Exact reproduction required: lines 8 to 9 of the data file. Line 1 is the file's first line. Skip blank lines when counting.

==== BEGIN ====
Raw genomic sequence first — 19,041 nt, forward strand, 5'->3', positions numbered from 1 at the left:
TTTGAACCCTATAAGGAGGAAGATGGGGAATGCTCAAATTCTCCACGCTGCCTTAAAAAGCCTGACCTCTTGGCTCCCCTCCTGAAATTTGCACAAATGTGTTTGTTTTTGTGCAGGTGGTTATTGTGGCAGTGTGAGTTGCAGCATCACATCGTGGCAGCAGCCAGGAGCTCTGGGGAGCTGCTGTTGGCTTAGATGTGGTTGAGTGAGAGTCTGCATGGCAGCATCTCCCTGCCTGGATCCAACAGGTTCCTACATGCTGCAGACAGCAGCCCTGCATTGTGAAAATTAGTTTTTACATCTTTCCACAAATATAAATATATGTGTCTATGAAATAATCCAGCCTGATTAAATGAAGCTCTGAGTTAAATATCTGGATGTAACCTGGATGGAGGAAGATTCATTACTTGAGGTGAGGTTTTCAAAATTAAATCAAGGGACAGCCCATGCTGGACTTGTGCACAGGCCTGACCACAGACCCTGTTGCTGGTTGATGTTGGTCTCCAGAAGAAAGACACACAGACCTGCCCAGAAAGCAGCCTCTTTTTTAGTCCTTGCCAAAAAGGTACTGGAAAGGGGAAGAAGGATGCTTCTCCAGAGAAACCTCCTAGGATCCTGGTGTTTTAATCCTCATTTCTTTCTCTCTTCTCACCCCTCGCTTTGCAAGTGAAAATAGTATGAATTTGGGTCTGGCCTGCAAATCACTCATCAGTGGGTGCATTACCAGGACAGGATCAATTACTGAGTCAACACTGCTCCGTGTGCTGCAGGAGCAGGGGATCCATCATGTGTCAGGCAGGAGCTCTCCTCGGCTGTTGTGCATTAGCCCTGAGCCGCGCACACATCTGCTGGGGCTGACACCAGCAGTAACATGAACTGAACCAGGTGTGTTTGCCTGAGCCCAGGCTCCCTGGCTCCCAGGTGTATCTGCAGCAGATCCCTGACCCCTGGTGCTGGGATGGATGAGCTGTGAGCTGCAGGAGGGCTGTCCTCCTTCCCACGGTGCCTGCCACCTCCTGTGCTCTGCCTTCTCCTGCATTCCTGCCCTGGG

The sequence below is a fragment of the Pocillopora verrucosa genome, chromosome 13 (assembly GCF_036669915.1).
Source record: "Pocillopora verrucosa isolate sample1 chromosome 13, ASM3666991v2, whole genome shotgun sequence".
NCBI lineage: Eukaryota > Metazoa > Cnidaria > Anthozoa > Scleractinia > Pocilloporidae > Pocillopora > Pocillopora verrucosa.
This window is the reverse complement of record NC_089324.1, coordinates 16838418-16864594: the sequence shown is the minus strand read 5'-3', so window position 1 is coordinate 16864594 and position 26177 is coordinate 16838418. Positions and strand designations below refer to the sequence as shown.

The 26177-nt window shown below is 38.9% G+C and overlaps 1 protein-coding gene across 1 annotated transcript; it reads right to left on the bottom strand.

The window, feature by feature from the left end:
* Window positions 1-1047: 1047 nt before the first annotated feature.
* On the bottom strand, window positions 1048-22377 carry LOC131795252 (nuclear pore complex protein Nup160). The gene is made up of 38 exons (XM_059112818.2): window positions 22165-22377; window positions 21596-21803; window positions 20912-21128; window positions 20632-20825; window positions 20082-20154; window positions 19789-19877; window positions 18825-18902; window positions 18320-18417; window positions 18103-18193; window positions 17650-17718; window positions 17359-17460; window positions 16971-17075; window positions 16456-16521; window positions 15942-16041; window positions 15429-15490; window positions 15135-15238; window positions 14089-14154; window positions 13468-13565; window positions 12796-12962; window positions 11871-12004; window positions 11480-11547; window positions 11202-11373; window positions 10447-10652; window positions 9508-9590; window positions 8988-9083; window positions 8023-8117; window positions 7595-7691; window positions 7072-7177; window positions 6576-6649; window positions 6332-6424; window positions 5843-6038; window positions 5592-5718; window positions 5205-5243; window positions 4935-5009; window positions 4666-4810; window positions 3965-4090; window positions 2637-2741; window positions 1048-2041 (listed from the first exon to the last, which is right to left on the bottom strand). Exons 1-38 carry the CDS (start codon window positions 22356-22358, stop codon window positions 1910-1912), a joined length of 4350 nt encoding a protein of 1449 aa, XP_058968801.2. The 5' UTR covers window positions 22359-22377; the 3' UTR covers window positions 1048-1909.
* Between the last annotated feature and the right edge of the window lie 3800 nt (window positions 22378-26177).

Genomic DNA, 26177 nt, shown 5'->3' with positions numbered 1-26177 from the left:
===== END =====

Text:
The window, feature by feature from the left end:
* Window positions 1-1047: 1047 nt before the first annotated feature.